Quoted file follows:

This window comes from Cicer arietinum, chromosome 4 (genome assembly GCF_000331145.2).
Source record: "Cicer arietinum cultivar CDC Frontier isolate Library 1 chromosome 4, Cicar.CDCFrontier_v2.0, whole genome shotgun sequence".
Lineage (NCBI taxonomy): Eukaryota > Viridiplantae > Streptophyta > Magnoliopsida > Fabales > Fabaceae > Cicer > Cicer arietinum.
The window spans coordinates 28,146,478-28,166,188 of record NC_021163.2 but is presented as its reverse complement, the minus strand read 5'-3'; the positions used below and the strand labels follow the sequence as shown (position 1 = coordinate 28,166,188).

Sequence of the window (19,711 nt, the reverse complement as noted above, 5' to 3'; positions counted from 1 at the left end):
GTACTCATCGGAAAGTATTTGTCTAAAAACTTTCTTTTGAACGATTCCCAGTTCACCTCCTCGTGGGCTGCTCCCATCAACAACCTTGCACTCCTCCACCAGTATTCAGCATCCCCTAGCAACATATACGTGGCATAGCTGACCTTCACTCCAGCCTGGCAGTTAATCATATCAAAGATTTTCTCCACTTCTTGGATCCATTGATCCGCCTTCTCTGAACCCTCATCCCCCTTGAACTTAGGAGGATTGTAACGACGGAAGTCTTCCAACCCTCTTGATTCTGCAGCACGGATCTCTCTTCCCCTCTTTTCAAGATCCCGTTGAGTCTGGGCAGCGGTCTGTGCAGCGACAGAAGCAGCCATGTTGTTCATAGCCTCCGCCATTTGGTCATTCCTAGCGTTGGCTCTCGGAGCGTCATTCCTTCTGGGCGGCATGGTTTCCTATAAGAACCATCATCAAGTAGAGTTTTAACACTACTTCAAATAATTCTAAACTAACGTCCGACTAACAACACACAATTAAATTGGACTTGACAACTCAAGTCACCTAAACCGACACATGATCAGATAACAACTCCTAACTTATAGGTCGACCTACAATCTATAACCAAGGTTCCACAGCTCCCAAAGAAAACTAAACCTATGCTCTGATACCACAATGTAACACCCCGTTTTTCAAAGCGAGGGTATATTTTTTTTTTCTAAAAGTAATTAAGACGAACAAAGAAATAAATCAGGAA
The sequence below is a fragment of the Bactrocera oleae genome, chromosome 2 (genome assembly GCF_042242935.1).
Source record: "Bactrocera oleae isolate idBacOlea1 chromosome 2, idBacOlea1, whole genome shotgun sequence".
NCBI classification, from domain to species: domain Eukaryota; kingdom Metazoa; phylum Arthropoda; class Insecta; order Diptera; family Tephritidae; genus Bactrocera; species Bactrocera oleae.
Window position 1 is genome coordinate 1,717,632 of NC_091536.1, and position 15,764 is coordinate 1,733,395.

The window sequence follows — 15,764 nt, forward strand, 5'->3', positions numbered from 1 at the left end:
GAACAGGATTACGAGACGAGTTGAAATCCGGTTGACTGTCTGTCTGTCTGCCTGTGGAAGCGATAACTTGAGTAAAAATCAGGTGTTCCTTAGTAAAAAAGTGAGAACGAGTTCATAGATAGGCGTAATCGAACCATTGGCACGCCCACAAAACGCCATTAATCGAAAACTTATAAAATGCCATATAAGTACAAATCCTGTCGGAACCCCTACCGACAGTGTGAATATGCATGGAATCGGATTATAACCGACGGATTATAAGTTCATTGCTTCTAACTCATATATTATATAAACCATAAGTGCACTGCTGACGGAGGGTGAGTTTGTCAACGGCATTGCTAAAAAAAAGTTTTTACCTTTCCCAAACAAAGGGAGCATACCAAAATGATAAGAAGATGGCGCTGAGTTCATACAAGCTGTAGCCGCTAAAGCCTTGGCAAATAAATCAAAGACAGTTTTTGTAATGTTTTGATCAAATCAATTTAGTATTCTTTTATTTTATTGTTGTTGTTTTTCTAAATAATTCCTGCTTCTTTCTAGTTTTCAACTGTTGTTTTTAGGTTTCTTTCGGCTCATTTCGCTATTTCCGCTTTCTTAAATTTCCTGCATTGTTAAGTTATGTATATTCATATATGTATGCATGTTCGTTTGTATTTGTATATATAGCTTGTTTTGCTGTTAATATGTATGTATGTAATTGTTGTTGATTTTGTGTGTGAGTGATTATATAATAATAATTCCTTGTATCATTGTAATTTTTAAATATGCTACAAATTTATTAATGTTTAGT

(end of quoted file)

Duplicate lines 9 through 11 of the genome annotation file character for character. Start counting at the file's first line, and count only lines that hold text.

NCBI classification, from domain to species: domain Eukaryota; kingdom Metazoa; phylum Arthropoda; class Insecta; order Diptera; family Tephritidae; genus Bactrocera; species Bactrocera oleae.
Window position 1 is genome coordinate 1,717,632 of NC_091536.1, and position 15,764 is coordinate 1,733,395.

The window sequence follows — 15,764 nt, forward strand, 5'->3', positions numbered from 1 at the left end: